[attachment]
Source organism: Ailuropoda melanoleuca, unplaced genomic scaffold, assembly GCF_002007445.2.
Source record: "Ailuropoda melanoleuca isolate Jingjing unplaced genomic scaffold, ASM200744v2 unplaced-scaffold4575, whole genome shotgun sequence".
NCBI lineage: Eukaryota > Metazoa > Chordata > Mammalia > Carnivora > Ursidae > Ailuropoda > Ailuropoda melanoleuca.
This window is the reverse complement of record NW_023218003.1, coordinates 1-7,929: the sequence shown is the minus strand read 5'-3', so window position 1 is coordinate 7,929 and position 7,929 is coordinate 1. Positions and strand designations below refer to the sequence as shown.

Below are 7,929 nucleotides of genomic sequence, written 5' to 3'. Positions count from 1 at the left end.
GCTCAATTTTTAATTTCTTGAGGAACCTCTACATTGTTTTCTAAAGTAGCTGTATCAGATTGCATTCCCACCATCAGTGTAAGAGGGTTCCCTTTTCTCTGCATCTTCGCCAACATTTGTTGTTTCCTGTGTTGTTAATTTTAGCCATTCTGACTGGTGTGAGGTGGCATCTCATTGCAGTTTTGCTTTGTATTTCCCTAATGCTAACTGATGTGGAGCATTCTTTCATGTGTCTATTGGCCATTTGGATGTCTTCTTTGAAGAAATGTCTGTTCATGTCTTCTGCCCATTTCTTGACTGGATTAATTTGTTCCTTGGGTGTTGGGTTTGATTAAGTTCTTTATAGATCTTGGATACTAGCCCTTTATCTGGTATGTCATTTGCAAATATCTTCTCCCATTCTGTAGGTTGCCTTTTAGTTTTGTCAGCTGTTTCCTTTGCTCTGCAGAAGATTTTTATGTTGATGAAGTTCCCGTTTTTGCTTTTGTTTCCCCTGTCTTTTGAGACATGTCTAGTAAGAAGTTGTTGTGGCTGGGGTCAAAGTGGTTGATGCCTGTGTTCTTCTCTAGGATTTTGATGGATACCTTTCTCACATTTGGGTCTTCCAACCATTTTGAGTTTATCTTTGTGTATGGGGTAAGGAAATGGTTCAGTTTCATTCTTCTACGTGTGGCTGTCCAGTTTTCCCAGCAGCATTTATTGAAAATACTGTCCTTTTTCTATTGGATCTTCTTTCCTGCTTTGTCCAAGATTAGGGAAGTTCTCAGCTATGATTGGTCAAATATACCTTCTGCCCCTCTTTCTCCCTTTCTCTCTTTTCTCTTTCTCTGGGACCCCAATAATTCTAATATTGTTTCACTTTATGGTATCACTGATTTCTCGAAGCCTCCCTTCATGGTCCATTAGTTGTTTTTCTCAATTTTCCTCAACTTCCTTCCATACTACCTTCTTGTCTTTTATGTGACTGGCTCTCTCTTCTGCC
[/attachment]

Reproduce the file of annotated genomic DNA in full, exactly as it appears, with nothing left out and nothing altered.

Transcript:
Source organism: Ailuropoda melanoleuca, unplaced genomic scaffold, assembly GCF_002007445.2.
Source record: "Ailuropoda melanoleuca isolate Jingjing unplaced genomic scaffold, ASM200744v2 unplaced-scaffold4575, whole genome shotgun sequence".
NCBI lineage: Eukaryota > Metazoa > Chordata > Mammalia > Carnivora > Ursidae > Ailuropoda > Ailuropoda melanoleuca.
This window is the reverse complement of record NW_023218003.1, coordinates 1-7,929: the sequence shown is the minus strand read 5'-3', so window position 1 is coordinate 7,929 and position 7,929 is coordinate 1. Positions and strand designations below refer to the sequence as shown.

Below are 7,929 nucleotides of genomic sequence, written 5' to 3'. Positions count from 1 at the left end.
GCTCAATTTTTAATTTCTTGAGGAACCTCTACATTGTTTTCTAAAGTAGCTGTATCAGATTGCATTCCCACCATCAGTGTAAGAGGGTTCCCTTTTCTCTGCATCTTCGCCAACATTTGTTGTTTCCTGTGTTGTTAATTTTAGCCATTCTGACTGGTGTGAGGTGGCATCTCATTGCAGTTTTGCTTTGTATTTCCCTAATGCTAACTGATGTGGAGCATTCTTTCATGTGTCTATTGGCCATTTGGATGTCTTCTTTGAAGAAATGTCTGTTCATGTCTTCTGCCCATTTCTTGACTGGATTAATTTGTTCCTTGGGTGTTGGGTTTGATTAAGTTCTTTATAGATCTTGGATACTAGCCCTTTATCTGGTATGTCATTTGCAAATATCTTCTCCCATTCTGTAGGTTGCCTTTTAGTTTTGTCAGCTGTTTCCTTTGCTCTGCAGAAGATTTTTATGTTGATGAAGTTCCCGTTTTTGCTTTTGTTTCCCCTGTCTTTTGAGACATGTCTAGTAAGAAGTTGTTGTGGCTGGGGTCAAAGTGGTTGATGCCTGTGTTCTTCTCTAGGATTTTGATGGATACCTTTCTCACATTTGGGTCTTCCAACCATTTTGAGTTTATCTTTGTGTATGGGGTAAGGAAATGGTTCAGTTTCATTCTTCTACGTGTGGCTGTCCAGTTTTCCCAGCAGCATTTATTGAAAATACTGTCCTTTTTCTATTGGATCTTCTTTCCTGCTTTGTCCAAGATTAGGGAAGTTCTCAGCTATGATTGGTCAAATATACCTTCTGCCCCTCTTTCTCCCTTTCTCTCTTTTCTCTTTCTCTGGGACCCCAATAATTCTAATATTGTTTCACTTTATGGTATCACTGATTTCTCGAAGCCTCCCTTCATGGTCCATTAGTTGTTTTTCTCAATTTTCCTCAACTTCCTTCCATACTACCTTCTTGTCTTTTATGTGACTGGCTCTCTCTTCTGCC